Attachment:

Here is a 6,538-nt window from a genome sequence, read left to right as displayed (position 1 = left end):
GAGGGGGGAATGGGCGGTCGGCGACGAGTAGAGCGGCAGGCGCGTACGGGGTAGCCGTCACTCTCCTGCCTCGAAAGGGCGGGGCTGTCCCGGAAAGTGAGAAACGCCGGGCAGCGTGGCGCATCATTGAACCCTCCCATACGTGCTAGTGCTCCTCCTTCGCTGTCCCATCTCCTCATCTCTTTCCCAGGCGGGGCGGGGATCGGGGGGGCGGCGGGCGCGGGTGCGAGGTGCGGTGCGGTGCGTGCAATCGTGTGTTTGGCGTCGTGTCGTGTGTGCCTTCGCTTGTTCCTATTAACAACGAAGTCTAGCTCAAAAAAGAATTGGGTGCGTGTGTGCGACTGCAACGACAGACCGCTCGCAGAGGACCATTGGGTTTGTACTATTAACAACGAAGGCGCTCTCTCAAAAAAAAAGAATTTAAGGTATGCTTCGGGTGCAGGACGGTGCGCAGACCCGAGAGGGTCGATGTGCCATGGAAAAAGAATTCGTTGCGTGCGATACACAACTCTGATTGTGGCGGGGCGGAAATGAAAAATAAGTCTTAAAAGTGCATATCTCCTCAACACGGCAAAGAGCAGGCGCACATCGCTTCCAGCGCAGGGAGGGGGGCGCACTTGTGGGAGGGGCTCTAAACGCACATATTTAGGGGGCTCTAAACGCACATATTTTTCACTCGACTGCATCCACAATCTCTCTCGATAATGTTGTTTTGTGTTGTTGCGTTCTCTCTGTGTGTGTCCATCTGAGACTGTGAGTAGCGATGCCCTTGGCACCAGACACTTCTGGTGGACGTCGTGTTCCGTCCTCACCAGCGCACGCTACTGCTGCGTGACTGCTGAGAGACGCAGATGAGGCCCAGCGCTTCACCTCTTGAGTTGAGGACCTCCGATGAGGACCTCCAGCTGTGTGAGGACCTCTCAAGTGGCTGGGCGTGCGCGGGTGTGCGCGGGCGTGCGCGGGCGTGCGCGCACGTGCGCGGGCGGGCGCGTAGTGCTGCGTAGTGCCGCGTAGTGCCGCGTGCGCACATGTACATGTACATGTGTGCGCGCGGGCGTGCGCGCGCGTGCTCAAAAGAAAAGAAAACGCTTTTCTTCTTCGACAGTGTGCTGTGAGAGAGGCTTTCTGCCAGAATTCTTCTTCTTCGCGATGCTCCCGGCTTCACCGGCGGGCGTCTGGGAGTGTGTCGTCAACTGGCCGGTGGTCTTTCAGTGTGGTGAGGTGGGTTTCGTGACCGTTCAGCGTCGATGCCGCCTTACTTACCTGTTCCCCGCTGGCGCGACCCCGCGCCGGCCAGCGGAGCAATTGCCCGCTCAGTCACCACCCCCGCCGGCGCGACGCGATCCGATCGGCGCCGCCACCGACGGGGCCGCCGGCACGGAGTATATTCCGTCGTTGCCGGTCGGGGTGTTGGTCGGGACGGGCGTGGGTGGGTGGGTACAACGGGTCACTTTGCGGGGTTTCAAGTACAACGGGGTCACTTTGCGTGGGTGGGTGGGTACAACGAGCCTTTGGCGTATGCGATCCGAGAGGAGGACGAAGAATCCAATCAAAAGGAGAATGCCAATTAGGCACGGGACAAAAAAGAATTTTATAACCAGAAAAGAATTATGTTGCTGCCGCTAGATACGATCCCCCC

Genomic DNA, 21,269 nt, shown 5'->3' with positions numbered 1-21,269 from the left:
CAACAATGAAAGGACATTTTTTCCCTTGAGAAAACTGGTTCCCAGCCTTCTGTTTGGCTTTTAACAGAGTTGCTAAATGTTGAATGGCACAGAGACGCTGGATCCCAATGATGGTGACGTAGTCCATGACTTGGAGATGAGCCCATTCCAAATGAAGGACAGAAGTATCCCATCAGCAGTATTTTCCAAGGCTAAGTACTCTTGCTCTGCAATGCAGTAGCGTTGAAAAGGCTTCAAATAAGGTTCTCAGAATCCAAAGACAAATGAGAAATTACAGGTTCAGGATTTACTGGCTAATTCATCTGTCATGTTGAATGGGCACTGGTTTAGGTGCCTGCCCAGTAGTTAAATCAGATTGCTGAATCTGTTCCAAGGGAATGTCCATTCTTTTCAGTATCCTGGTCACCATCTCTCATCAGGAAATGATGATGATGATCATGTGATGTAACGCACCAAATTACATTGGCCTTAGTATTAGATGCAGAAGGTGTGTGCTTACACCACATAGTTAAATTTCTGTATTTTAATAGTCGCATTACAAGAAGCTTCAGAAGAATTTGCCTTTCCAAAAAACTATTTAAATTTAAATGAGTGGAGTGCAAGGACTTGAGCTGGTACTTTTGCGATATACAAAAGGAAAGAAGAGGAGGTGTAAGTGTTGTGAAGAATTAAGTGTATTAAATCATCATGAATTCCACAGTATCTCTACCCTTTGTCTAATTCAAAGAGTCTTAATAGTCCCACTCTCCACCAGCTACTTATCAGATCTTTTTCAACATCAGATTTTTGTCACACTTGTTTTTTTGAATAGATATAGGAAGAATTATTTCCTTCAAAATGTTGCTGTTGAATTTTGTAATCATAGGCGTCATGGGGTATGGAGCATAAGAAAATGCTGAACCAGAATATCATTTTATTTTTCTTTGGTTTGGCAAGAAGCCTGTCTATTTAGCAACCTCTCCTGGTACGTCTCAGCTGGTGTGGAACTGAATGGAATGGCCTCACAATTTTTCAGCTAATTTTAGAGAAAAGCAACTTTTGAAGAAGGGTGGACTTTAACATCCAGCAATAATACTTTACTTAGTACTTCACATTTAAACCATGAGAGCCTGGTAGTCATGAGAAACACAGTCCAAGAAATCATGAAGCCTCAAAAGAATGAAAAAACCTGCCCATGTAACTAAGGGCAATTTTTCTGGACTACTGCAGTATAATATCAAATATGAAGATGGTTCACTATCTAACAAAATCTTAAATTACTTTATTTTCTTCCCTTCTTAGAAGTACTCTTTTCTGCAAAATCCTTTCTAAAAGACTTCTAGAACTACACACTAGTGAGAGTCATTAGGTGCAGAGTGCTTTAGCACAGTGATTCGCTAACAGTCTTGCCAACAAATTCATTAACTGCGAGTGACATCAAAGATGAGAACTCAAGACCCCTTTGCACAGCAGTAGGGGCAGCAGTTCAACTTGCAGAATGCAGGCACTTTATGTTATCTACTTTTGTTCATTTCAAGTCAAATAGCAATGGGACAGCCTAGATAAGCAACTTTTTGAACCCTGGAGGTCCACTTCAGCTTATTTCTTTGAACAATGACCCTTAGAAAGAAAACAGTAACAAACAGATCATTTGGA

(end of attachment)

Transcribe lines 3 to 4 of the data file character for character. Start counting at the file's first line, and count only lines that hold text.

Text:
Genomic DNA, 21,269 nt, shown 5'->3' with positions numbered 1-21,269 from the left:
CAACAATGAAAGGACATTTTTTCCCTTGAGAAAACTGGTTCCCAGCCTTCTGTTTGGCTTTTAACAGAGTTGCTAAATGTTGAATGGCACAGAGACGCTGGATCCCAATGATGGTGACGTAGTCCATGACTTGGAGATGAGCCCATTCCAAATGAAGGACAGAAGTATCCCATCAGCAGTATTTTCCAAGGCTAAGTACTCTTGCTCTGCAATGCAGTAGCGTTGAAAAGGCTTCAAATAAGGTTCTCAGAATCCAAAGACAAATGAGAAATTACAGGTTCAGGATTTACTGGCTAATTCATCTGTCATGTTGAATGGGCACTGGTTTAGGTGCCTGCCCAGTAGTTAAATCAGATTGCTGAATCTGTTCCAAGGGAATGTCCATTCTTTTCAGTATCCTGGTCACCATCTCTCATCAGGAAATGATGATGATGATCATGTGATGTAACGCACCAAATTACATTGGCCTTAGTATTAGATGCAGAAGGTGTGTGCTTACACCACATAGTTAAATTTCTGTATTTTAATAGTCGCATTACAAGAAGCTTCAGAAGAATTTGCCTTTCCAAAAAACTATTTAAATTTAAATGAGTGGAGTGCAAGGACTTGAGCTGGTACTTTTGCGATATACAAAAGGAAAGAAGAGGAGGTGTAAGTGTTGTGAAGAATTAAGTGTATTAAATCATCATGAATTCCACAGTATCTCTACCCTTTGTCTAATTCAAAGAGTCTTAATAGTCCCACTCTCCACCAGCTACTTATCAGATCTTTTTCAACATCAGATTTTTGTCACACTTGTTTTTTTGAATAGATATAGGAAGAATTATTTCCTTCAAAATGTTGCTGTTGAATTTTGTAATCATAGGCGTCATGGGGTATGGAGCATAAGAAAATGCTGAACCAGAATATCATTTTATTTTTCTTTGGTTTGGCAAGAAGCCTGTCTATTTAGCAACCTCTCCTGGTACGTCTCAGCTGGTGTGGAACTGAATGGAATGGCCTCACAATTTTTCAGCTAATTTTAGAGAAAAGCAACTTTTGAAGAAGGGTGGACTTTAACATCCAGCAATAATACTTTACTTAGTACTTCACATTTAAACCATGAGAGCCTGGTAGTCATGAGAAACACAGTCCAAGAAATCATGAAGCCTCAAAAGAATGAAAAAACCTGCCCATGTAACTAAGGGCAATTTTTCTGGACTACTGCAGTATAATATCAAATATGAAGATGGTTCACTATCTAACAAAATCTTAAATTACTTTATTTTCTTCCCTTCTTAGAAGTACTCTTTTCTGCAAAATCCTTTCTAAAAGACTTCTAGAACTACACACTAGTGAGAGTCATTAGGTGCAGAGTGCTTTAGCACAGTGATTCGCTAACAGTCTTGCCAACAAATTCATTAACTGCGAGTGACATCAAAGATGAGAACTCAAGACCCCTTTGCACAGCAGTAGGGGCAGCAGTTCAACTTGCAGAATGCAGGCACTTTATGTTATCTACTTTTGTTCATTTCAAGTCAAATAGCAATGGGACAGCCTAGATAAGCAACTTTTTGAACCCTGGAGGTCCACTTCAGCTTATTTCTTTGAACAATGACCCTTAGAAAGAAAACAGTAACAAACAGATCATTTGGA